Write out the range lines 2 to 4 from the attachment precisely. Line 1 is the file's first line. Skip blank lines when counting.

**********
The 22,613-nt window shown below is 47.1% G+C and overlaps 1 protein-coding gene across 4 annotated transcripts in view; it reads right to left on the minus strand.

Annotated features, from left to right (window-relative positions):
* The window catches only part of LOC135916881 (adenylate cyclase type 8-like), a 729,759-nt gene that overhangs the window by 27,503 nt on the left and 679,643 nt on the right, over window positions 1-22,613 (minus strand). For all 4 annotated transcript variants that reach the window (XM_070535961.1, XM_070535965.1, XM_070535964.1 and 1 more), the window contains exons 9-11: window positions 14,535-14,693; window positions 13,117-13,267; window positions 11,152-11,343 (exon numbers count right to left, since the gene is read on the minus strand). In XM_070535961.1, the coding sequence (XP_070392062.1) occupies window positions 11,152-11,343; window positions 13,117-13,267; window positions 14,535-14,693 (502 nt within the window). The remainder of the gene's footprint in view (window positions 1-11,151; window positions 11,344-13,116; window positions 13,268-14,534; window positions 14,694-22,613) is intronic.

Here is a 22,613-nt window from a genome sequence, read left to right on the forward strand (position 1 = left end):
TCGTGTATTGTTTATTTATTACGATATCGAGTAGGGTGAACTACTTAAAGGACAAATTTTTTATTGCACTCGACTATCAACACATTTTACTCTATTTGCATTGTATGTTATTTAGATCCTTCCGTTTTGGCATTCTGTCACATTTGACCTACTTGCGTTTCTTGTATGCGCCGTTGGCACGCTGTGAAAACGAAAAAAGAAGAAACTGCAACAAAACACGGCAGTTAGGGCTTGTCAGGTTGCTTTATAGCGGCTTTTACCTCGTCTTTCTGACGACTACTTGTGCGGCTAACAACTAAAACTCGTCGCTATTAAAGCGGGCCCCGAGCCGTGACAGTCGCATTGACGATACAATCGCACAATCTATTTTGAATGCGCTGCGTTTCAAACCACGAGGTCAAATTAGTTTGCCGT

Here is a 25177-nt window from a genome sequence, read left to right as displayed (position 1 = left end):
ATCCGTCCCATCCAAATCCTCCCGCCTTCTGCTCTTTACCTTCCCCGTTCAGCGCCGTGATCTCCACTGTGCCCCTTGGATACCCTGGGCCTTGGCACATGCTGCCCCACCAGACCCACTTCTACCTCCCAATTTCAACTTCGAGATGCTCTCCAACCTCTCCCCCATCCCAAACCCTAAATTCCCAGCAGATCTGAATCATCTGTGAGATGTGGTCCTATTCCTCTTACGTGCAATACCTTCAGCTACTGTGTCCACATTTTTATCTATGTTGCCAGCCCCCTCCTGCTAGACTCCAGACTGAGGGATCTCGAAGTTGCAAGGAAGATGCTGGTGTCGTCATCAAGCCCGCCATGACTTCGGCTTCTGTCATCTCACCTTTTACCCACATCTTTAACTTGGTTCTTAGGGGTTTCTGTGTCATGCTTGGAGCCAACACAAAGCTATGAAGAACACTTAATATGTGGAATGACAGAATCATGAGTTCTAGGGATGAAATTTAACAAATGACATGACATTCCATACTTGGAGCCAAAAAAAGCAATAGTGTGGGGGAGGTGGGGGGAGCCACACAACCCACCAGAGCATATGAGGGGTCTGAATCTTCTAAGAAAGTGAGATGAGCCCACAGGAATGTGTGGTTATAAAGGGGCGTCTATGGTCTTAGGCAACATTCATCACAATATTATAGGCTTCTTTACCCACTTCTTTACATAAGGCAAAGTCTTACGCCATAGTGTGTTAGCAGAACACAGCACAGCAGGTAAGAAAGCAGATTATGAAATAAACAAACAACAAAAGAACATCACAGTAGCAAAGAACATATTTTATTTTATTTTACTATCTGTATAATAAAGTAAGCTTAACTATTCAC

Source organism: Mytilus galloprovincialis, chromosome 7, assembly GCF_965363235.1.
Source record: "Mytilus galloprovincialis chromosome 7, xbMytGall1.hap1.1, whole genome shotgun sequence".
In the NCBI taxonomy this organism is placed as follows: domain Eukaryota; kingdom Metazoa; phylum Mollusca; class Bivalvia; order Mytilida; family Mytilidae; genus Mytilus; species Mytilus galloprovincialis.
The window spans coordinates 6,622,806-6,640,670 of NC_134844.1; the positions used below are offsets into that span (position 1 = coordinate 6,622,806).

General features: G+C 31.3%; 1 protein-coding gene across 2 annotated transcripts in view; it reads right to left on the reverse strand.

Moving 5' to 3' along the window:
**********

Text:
Annotated features, from left to right (window-relative positions):
* The window catches only part of LOC135916881 (adenylate cyclase type 8-like), a 729,759-nt gene that overhangs the window by 27,503 nt on the left and 679,643 nt on the right, over window positions 1-22,613 (minus strand). For all 4 annotated transcript variants that reach the window (XM_070535961.1, XM_070535965.1, XM_070535964.1 and 1 more), the window contains exons 9-11: window positions 14,535-14,693; window positions 13,117-13,267; window positions 11,152-11,343 (exon numbers count right to left, since the gene is read on the minus strand). In XM_070535961.1, the coding sequence (XP_070392062.1) occupies window positions 11,152-11,343; window positions 13,117-13,267; window positions 14,535-14,693 (502 nt within the window). The remainder of the gene's footprint in view (window positions 1-11,151; window positions 11,344-13,116; window positions 13,268-14,534; window positions 14,694-22,613) is intronic.

Here is a 22,613-nt window from a genome sequence, read left to right on the forward strand (position 1 = left end):